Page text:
Transformative Youth Work International Conference: Developing and Communicating Impact – Last chance for places!

marjon

Transformative Youth Work International Conference: Developing and Communicating Impact
4-6 September 2018, University of St Mark and St John, Plymouth

Book before 22nd June 2018 to join the conference. Registration available via this link

This conference will specifically address the issue of outcomes and the impact of youth work. The conference, supported by Erasmus +, will bring together a range of experts from across Europe and the wider world, to showcase the latest research on the Impact of Youth Work, including publication of the Erasmus + funded 2 year comparative study of the Impact of Youth Work in UK, Finland, Estonia, Italy and France. Keynote confirmed as Professor Rob White from Tasmania University addressing: ‘Innovative Approaches to Transformative Youth Work Practice’. Over 70 non-UK participants have already booked incl. from Japan, Nepal, USA and New Zealand, so be sure to reserve your place before the final deadline of 22nd June 2018.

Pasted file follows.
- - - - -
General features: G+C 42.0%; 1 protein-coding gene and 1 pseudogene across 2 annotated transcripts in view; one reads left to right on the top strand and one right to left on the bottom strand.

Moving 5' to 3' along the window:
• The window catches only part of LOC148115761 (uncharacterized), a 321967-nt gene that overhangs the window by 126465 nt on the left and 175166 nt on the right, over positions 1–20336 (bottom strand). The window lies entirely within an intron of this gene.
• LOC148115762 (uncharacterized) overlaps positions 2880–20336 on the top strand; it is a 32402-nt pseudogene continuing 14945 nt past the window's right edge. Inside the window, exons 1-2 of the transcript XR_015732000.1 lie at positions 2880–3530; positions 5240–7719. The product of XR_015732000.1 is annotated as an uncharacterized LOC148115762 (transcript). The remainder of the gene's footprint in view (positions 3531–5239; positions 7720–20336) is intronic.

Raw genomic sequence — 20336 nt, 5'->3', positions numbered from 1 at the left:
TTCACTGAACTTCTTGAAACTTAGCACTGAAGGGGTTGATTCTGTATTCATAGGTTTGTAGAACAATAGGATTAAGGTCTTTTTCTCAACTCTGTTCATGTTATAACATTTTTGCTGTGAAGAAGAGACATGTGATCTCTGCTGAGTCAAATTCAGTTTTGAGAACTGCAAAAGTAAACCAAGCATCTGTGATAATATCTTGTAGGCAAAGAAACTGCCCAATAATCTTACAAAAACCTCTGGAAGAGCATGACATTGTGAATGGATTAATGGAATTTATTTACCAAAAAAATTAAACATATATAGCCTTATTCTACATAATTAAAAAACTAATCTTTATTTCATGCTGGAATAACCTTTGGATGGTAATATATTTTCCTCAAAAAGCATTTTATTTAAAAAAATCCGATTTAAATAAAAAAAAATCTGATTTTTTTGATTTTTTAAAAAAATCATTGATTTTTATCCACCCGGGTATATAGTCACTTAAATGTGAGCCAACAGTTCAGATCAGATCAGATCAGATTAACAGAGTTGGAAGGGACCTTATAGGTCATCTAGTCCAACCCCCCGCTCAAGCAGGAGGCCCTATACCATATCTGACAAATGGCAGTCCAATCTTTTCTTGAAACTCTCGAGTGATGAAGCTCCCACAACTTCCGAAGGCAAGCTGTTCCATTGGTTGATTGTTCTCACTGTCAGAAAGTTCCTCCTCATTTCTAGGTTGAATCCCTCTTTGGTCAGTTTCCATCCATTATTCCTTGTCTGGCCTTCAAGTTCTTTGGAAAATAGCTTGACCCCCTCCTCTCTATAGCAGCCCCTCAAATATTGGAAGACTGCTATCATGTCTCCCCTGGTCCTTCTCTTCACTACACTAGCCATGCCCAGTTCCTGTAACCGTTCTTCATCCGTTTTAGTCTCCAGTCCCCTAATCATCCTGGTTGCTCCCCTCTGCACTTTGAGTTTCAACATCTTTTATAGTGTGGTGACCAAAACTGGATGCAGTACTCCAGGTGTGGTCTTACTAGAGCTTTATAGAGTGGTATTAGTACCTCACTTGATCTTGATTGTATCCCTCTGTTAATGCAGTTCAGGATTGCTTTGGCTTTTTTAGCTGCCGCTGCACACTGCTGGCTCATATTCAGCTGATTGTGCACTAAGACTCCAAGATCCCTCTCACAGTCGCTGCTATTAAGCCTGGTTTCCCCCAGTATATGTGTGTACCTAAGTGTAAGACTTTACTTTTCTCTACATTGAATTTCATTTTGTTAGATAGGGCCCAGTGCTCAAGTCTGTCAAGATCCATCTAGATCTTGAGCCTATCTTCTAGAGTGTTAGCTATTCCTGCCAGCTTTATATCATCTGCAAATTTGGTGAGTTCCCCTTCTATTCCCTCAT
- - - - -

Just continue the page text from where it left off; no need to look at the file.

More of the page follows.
PS Tony Taylor of IDYW is a contributor on the panel at the end of the conference. Given his hostility to the neoliberal discourse of outcomes and impact, it will be interesting to see how his argument is received.

Transformative Youth Work International Conference – registration open

REGISTRATION IS NOW OPEN at  Transformative Youth Work

marjon

Transformative Youth Work International Conference
Developing and Communicating Impact

4-6 September 2018 at Plymouth Marjon University
This will be the 1st major International conference focusing on the ‘Impact of Youth Work’.

 
AIMS:

  • To disseminate the latest research on the Impact of Youth Work